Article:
Work with us to make our cities safer and achieve bigger emission reductions
Australia’s Capital City Lord Mayors commit to:
- Work together over the long term to accelerate practical climate action;
- Work with other levels of government to assist to meet – and where practical exceed – state and national emissions, renewables and adaptation targets;
- Advocate to the Australian Government to accelerate practical action, and assess raising the current national emissions reduction target;
- Mobilise business, community groups, schools, universities and NGOs in our communities, who share the sense of urgency; and
- Work with Mayors around the world via the Global Covenant of Mayors for Climate and Energy to champion and advance climate action happening in cities.
We call on the Australian Government to:
- Raise the level of action and ambition on climate policy in Australia through assessing a new national emissions reduction target which is better aligned with the United Nations ambition to limit global warming to 1.5 degrees Celsius;
- Work with Australian Mayors and local governments to deliver stronger emissions reductions through establishing a new national agreement for city climate action; and
- Strongly support local governments to better prepare their cities and communities for climate extremes.
We need to act fast and act together on climate policy. Leadership across all levels of government will give our communities confidence that there is a shared commitment to implement solutions to the climate crisis.
This is urgent for our cities
Australian cities have been at the forefront of climate action for many years – we have implemented innovative policies and programs that have led to emission reductions.
We have also had to manage the impact of increasing extreme events and temperatures on the safety of our cities and the health of our residents.
We have done this largely on our own until now. But we are now calling on the Australian Government to step up its collaboration with city governments to achieve a climate safe future.
The global average temperature increases that we live with today must be limited. The Intergovernmental Panel on Climate Change (IPCC) advises that if this average goes above 1.5 degrees Celsius from pre‑industrial levels, we will see major and potentially irreversible disruption to our climate and many natural support systems. The IPCC concludes that global emissions must be reduced by 45% in the next 10 years and to net zero emissions well before 2050.
No level of government can do this alone. However, with all levels of government – federal, State/Territory and local – working together with industry and our communities here in Australia across the world, we at least have a chance.
Cities is where climate action is happening
Most Australian capital cities have committed to, and are fast approaching, 100% renewable energy, zero carbon, carbon neutral or absolute greenhouse reductions through transparent and verified actions:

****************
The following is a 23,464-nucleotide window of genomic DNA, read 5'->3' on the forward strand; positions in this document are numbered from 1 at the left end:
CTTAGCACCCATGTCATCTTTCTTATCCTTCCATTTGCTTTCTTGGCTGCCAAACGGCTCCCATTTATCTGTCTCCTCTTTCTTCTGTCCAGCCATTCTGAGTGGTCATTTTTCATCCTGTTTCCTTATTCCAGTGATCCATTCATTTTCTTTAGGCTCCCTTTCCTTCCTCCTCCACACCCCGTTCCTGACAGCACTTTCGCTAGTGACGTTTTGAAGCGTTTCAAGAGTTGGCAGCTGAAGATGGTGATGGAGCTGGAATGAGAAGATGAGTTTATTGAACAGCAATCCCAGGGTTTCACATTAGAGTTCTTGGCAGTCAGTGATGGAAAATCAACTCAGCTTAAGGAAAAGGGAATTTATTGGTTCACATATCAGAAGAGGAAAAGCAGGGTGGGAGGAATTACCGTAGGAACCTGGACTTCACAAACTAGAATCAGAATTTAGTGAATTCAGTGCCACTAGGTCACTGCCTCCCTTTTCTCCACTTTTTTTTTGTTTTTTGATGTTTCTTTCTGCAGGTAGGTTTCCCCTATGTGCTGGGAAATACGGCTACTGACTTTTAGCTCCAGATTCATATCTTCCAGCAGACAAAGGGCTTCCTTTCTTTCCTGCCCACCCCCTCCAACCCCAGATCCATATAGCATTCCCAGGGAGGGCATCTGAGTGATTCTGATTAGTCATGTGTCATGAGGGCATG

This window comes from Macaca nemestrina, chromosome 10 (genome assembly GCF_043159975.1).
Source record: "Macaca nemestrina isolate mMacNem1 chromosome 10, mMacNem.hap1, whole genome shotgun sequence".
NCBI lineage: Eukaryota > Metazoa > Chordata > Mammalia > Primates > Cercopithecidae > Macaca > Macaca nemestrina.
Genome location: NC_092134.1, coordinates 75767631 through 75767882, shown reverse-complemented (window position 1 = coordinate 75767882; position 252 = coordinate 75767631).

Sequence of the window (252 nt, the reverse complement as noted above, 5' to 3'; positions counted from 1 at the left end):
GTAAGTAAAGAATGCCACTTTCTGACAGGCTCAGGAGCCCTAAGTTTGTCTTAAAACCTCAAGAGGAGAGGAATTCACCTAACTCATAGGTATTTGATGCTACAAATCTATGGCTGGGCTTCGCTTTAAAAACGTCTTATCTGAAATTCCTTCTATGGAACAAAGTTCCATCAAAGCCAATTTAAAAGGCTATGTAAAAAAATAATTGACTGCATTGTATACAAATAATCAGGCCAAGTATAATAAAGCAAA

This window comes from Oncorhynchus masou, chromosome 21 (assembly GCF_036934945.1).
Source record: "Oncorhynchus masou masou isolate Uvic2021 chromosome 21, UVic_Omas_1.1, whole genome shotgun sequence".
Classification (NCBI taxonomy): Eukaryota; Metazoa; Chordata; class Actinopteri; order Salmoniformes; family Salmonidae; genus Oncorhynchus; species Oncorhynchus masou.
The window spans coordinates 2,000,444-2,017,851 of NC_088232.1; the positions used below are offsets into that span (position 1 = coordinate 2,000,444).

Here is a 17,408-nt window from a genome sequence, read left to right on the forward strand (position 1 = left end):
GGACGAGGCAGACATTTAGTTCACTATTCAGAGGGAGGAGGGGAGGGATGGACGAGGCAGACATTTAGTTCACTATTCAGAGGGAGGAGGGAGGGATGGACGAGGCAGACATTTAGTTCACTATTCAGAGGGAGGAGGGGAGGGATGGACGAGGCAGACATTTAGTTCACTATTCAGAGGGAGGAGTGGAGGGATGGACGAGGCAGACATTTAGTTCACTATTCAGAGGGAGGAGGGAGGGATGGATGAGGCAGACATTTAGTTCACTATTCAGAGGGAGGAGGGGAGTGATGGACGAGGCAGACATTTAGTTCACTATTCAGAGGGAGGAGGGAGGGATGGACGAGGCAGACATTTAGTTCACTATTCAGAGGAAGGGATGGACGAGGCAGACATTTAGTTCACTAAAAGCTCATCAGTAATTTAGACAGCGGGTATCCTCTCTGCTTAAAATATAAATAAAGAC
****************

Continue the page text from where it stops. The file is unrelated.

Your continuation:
- The ACT Government will achieve 100% renewable electricity in 2020;
- The City of Adelaide will become a carbon neutral organisation in 2020 and is aiming for its community to be carbon neutral by 2025;
- Brisbane City Council became the largest carbon neutral organisation in Australia in 2017
- The City of Hobart has an emissions reduction target of 30% by 2020;
- The City of Melbourne is aiming for net zero emissions by 2020;
- The City of Perth is aiming for 30% below corporate BAU emissions by 2030; and
- The City of Sydney has a community-wide emissions reduction target of 70% by 2030.
The Council of Capital City Lord Mayors believes that Australia should undertake assessments of far deeper national emissions reductions. Our level of government stands by to act as a major partner in responding to the climate challenge.
Let’s build on the role and experience of Australian cities to educate, empower, innovate and demonstrate effective action on climate. Local governments can work on the ground to tap the power of citizens and businesses to tackle climate change and provide innovative and sustainable solutions. We can facilitate practical approaches for a low carbon future with a just and equitable transition for all.
Cities are deeply concerned about the impact of climate extremes on our communities
Local governments are on the frontline when our communities are struck by drought, fire and flood.
Two freak weather events in Sydney and Townsville over the 2018 summer cost the Australian insurance industry a total of $2.4 billion in claims[i].
The current drought in eastern Australia is forecast to cut the country’s GDP growth in 2018‑19 by up to 0.75 percent or $12.5 billion[ii]. The Climate Council also projects that the property market is expected to lose $571 billion in value by 2030 due to climate change and extreme weather in a Business-As-Usual scenario.
Disruption hurts our community cohesion, damages public infrastructure and increases the costs of managing our cities. Many cities are declaring a Climate Emergency as part of a global movement of more than 900 jurisdictions, but cities need far more support for adapting to these climate change threats.
[i] Insurance Council of Australia
[ii] Climate Council Extreme Weather Report, February 2019